Purpose: To develop autologous tissue-engineered conjunctival epithelial sheets to be used as advanced therapy medicinal products for severe ocular surface disorders involving the conjunctiva.
Methods: Methods used aimed at 1) mapping the conjunctiva for identification of the stem cell location, 2) establishing proper cell culturing conditions, 3) identifying the proper scaffold, and 4) characterizing the conjunctival grafts better. For these purposes, immunostaining and PAS staining, serial cultivation of cells, and quantitative polymerase chain reaction ([INCREMENT]Np63α and MUC5AC) were performed.
Results: The inferior fornix represents the ideal area where to take the conjunctival biopsies from, with at least +3.58% of clonogenic colonies and higher percentages of stem cells compared with other areas, as confirmed by [INCREMENT]Np63α expression levels (6.79% ± 1.18%). The standard culture conditions are necessary when cells are cultured on bare plastic, while animal-free media can be used for conjunctival cell culture on the scaffold. Fibrin glue represents the ideal scaffold for production of epithelial conjunctival grafts because it allows physiological expression of the main conjunctival cell markers, with K19 as the ideal one (98.5% ± 0.5% positive cells). The presence of goblet cells (6.3% ± 1.3%) and expression of the stem cell marker [INCREMENT]Np63α (1.65% ± 0.35% positive cells) were also assessed.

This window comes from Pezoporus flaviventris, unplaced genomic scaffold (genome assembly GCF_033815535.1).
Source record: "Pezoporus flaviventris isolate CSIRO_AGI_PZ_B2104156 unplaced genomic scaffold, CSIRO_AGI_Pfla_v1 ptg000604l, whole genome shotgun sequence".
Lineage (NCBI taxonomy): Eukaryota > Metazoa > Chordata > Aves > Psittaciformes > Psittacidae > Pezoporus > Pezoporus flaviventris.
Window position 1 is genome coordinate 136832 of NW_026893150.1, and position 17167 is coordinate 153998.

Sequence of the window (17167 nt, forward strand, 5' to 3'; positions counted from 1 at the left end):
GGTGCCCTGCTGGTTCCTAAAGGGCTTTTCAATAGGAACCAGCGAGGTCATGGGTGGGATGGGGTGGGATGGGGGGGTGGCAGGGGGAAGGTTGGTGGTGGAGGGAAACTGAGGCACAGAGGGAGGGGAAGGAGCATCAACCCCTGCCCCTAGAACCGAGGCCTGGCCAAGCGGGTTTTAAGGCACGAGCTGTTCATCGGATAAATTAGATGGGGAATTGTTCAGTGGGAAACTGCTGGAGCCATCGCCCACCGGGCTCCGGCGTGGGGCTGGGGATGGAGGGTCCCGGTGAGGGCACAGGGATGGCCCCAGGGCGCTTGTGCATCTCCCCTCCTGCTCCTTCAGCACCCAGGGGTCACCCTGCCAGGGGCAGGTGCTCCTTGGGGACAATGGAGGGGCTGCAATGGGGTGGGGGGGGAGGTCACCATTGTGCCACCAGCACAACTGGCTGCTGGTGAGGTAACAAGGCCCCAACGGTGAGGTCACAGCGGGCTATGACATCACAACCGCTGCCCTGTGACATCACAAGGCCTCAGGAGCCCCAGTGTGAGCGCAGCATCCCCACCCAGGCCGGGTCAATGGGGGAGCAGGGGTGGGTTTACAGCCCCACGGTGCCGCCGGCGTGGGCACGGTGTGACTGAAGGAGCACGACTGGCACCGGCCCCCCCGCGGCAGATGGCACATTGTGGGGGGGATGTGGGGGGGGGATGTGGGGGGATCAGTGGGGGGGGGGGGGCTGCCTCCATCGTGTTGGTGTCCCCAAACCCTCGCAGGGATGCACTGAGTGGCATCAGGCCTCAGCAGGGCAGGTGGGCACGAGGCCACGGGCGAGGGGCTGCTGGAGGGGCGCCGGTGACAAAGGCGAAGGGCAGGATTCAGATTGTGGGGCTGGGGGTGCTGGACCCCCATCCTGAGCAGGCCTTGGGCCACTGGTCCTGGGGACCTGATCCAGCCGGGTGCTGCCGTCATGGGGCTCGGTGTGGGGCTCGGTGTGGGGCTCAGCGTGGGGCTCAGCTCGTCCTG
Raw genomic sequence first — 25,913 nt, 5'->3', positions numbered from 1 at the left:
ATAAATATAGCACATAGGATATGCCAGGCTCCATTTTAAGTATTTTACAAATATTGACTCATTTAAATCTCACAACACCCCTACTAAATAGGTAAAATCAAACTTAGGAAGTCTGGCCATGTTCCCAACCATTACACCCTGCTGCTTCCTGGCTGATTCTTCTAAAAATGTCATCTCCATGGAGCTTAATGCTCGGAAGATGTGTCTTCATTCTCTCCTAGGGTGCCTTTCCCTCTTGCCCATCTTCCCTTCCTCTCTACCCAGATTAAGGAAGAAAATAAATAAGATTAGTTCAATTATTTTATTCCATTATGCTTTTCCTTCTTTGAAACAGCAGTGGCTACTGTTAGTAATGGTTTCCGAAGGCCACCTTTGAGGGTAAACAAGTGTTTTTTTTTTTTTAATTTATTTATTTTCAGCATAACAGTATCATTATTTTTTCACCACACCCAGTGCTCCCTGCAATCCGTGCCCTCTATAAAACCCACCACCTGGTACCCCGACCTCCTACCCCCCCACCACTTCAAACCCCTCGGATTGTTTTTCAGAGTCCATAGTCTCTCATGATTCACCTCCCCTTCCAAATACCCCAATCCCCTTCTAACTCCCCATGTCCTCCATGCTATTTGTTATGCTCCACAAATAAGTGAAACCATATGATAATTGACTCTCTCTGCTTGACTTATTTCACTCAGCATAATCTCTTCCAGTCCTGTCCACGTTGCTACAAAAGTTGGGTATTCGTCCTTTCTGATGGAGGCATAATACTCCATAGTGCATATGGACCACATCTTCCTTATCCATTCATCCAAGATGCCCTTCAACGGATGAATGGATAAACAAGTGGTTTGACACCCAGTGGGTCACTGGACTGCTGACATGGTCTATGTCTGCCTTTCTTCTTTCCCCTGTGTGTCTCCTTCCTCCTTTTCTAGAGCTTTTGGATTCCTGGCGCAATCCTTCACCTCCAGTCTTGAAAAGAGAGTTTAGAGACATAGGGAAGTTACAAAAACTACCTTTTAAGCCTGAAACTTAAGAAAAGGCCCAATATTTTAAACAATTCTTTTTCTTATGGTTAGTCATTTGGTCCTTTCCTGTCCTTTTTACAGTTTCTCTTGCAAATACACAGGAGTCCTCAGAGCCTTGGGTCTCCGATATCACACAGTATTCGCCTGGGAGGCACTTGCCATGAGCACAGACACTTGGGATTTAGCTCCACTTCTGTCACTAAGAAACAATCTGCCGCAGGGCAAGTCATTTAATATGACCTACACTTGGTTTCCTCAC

Conclusions: Our findings pave the way for ex vivo cultivation of conjunctival epithelial cells onto a scaffold using the cell suspension technique by means of animal-free media. This would allow us to obtain conjunctival grafts for clinical purposes, thus giving a therapeutic option to patients with conjunctival diseases refractory to current therapies.